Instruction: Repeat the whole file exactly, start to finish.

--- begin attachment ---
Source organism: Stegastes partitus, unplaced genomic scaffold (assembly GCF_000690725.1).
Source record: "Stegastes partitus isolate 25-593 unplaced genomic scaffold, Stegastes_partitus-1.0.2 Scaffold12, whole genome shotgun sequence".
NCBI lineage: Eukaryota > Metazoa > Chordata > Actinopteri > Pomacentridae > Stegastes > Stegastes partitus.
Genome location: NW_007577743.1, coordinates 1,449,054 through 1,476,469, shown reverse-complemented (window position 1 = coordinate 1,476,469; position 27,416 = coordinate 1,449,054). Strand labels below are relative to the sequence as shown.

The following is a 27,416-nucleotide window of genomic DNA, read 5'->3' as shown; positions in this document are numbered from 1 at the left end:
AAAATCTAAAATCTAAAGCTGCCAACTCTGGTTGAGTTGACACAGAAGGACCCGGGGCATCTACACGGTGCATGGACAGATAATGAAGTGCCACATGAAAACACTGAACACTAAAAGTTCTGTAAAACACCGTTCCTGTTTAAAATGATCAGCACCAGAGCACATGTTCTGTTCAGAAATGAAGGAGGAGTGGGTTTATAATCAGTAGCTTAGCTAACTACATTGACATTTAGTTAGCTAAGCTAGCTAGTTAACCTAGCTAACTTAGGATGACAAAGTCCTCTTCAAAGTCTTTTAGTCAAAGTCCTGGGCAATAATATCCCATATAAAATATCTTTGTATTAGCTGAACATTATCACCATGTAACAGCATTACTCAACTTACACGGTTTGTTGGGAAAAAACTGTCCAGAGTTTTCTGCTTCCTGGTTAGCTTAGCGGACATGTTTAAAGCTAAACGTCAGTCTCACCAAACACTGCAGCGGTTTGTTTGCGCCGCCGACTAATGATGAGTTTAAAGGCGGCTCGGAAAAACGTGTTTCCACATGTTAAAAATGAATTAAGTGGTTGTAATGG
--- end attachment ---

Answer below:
Source organism: Stegastes partitus, unplaced genomic scaffold (assembly GCF_000690725.1).
Source record: "Stegastes partitus isolate 25-593 unplaced genomic scaffold, Stegastes_partitus-1.0.2 Scaffold12, whole genome shotgun sequence".
NCBI lineage: Eukaryota > Metazoa > Chordata > Actinopteri > Pomacentridae > Stegastes > Stegastes partitus.
Genome location: NW_007577743.1, coordinates 1,449,054 through 1,476,469, shown reverse-complemented (window position 1 = coordinate 1,476,469; position 27,416 = coordinate 1,449,054). Strand labels below are relative to the sequence as shown.

The following is a 27,416-nucleotide window of genomic DNA, read 5'->3' as shown; positions in this document are numbered from 1 at the left end:
AAAATCTAAAATCTAAAGCTGCCAACTCTGGTTGAGTTGACACAGAAGGACCCGGGGCATCTACACGGTGCATGGACAGATAATGAAGTGCCACATGAAAACACTGAACACTAAAAGTTCTGTAAAACACCGTTCCTGTTTAAAATGATCAGCACCAGAGCACATGTTCTGTTCAGAAATGAAGGAGGAGTGGGTTTATAATCAGTAGCTTAGCTAACTACATTGACATTTAGTTAGCTAAGCTAGCTAGTTAACCTAGCTAACTTAGGATGACAAAGTCCTCTTCAAAGTCTTTTAGTCAAAGTCCTGGGCAATAATATCCCATATAAAATATCTTTGTATTAGCTGAACATTATCACCATGTAACAGCATTACTCAACTTACACGGTTTGTTGGGAAAAAACTGTCCAGAGTTTTCTGCTTCCTGGTTAGCTTAGCGGACATGTTTAAAGCTAAACGTCAGTCTCACCAAACACTGCAGCGGTTTGTTTGCGCCGCCGACTAATGATGAGTTTAAAGGCGGCTCGGAAAAACGTGTTTCCACATGTTAAAAATGAATTAAGTGGTTGTAATGG